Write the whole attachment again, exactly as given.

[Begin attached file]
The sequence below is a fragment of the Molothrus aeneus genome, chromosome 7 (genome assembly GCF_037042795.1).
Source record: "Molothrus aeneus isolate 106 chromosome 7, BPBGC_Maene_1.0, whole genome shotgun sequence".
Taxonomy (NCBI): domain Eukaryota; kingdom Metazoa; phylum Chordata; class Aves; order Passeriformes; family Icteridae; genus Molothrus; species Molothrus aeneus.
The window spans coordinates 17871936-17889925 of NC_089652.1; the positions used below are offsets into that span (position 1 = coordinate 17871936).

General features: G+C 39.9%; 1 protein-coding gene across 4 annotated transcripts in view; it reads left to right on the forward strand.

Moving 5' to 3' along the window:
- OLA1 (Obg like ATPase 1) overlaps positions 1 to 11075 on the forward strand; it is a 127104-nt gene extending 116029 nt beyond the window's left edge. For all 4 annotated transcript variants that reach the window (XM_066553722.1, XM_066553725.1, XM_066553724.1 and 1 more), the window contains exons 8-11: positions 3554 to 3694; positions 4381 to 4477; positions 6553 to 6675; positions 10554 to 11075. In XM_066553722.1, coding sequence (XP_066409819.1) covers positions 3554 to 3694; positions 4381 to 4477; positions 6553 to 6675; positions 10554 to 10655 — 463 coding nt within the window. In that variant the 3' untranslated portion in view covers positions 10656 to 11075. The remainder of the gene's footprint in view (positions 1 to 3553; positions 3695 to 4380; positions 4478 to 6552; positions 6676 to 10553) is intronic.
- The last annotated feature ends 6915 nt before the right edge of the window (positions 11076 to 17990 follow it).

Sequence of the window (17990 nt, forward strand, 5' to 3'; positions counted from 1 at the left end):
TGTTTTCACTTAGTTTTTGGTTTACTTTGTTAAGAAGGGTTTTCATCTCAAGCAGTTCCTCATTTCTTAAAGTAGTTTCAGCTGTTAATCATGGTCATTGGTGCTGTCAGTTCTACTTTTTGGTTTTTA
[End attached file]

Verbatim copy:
The sequence below is a fragment of the Molothrus aeneus genome, chromosome 7 (genome assembly GCF_037042795.1).
Source record: "Molothrus aeneus isolate 106 chromosome 7, BPBGC_Maene_1.0, whole genome shotgun sequence".
Taxonomy (NCBI): domain Eukaryota; kingdom Metazoa; phylum Chordata; class Aves; order Passeriformes; family Icteridae; genus Molothrus; species Molothrus aeneus.
The window spans coordinates 17871936-17889925 of NC_089652.1; the positions used below are offsets into that span (position 1 = coordinate 17871936).

General features: G+C 39.9%; 1 protein-coding gene across 4 annotated transcripts in view; it reads left to right on the forward strand.

Moving 5' to 3' along the window:
- OLA1 (Obg like ATPase 1) overlaps positions 1 to 11075 on the forward strand; it is a 127104-nt gene extending 116029 nt beyond the window's left edge. For all 4 annotated transcript variants that reach the window (XM_066553722.1, XM_066553725.1, XM_066553724.1 and 1 more), the window contains exons 8-11: positions 3554 to 3694; positions 4381 to 4477; positions 6553 to 6675; positions 10554 to 11075. In XM_066553722.1, coding sequence (XP_066409819.1) covers positions 3554 to 3694; positions 4381 to 4477; positions 6553 to 6675; positions 10554 to 10655 — 463 coding nt within the window. In that variant the 3' untranslated portion in view covers positions 10656 to 11075. The remainder of the gene's footprint in view (positions 1 to 3553; positions 3695 to 4380; positions 4478 to 6552; positions 6676 to 10553) is intronic.
- The last annotated feature ends 6915 nt before the right edge of the window (positions 11076 to 17990 follow it).

Sequence of the window (17990 nt, forward strand, 5' to 3'; positions counted from 1 at the left end):
TGTTTTCACTTAGTTTTTGGTTTACTTTGTTAAGAAGGGTTTTCATCTCAAGCAGTTCCTCATTTCTTAAAGTAGTTTCAGCTGTTAATCATGGTCATTGGTGCTGTCAGTTCTACTTTTTGGTTTTTA